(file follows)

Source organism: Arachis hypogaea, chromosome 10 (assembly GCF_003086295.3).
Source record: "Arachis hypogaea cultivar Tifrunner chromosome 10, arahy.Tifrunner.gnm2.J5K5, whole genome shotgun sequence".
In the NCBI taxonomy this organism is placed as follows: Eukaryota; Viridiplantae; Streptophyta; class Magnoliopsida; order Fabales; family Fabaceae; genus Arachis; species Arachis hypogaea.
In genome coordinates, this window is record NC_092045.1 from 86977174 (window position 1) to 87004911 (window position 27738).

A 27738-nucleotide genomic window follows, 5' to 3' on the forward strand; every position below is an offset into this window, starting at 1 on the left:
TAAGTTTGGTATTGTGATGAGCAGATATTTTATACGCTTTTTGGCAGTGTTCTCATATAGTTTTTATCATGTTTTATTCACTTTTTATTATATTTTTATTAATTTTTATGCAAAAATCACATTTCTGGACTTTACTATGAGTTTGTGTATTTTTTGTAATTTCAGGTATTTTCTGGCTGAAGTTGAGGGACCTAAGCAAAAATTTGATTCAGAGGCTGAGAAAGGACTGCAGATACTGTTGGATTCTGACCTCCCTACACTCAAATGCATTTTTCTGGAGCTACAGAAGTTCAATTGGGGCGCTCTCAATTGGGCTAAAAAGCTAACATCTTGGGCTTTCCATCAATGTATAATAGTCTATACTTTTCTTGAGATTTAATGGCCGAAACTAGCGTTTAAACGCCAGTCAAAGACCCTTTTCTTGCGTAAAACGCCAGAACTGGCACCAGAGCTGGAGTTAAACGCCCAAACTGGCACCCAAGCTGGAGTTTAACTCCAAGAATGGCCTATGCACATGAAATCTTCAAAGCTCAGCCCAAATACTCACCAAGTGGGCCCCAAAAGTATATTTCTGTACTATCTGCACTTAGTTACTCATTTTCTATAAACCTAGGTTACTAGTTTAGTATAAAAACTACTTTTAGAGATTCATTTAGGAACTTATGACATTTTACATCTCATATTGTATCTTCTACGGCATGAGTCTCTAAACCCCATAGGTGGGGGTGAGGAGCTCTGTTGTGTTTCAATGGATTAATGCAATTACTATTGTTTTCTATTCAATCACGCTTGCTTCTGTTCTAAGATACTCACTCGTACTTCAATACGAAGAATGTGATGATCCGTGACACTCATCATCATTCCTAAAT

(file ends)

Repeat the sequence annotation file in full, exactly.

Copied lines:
Source organism: Arachis hypogaea, chromosome 10 (assembly GCF_003086295.3).
Source record: "Arachis hypogaea cultivar Tifrunner chromosome 10, arahy.Tifrunner.gnm2.J5K5, whole genome shotgun sequence".
In the NCBI taxonomy this organism is placed as follows: Eukaryota; Viridiplantae; Streptophyta; class Magnoliopsida; order Fabales; family Fabaceae; genus Arachis; species Arachis hypogaea.
In genome coordinates, this window is record NC_092045.1 from 86977174 (window position 1) to 87004911 (window position 27738).

A 27738-nucleotide genomic window follows, 5' to 3' on the forward strand; every position below is an offset into this window, starting at 1 on the left:
TAAGTTTGGTATTGTGATGAGCAGATATTTTATACGCTTTTTGGCAGTGTTCTCATATAGTTTTTATCATGTTTTATTCACTTTTTATTATATTTTTATTAATTTTTATGCAAAAATCACATTTCTGGACTTTACTATGAGTTTGTGTATTTTTTGTAATTTCAGGTATTTTCTGGCTGAAGTTGAGGGACCTAAGCAAAAATTTGATTCAGAGGCTGAGAAAGGACTGCAGATACTGTTGGATTCTGACCTCCCTACACTCAAATGCATTTTTCTGGAGCTACAGAAGTTCAATTGGGGCGCTCTCAATTGGGCTAAAAAGCTAACATCTTGGGCTTTCCATCAATGTATAATAGTCTATACTTTTCTTGAGATTTAATGGCCGAAACTAGCGTTTAAACGCCAGTCAAAGACCCTTTTCTTGCGTAAAACGCCAGAACTGGCACCAGAGCTGGAGTTAAACGCCCAAACTGGCACCCAAGCTGGAGTTTAACTCCAAGAATGGCCTATGCACATGAAATCTTCAAAGCTCAGCCCAAATACTCACCAAGTGGGCCCCAAAAGTATATTTCTGTACTATCTGCACTTAGTTACTCATTTTCTATAAACCTAGGTTACTAGTTTAGTATAAAAACTACTTTTAGAGATTCATTTAGGAACTTATGACATTTTACATCTCATATTGTATCTTCTACGGCATGAGTCTCTAAACCCCATAGGTGGGGGTGAGGAGCTCTGTTGTGTTTCAATGGATTAATGCAATTACTATTGTTTTCTATTCAATCACGCTTGCTTCTGTTCTAAGATACTCACTCGTACTTCAATACGAAGAATGTGATGATCCGTGACACTCATCATCATTCCTAAAT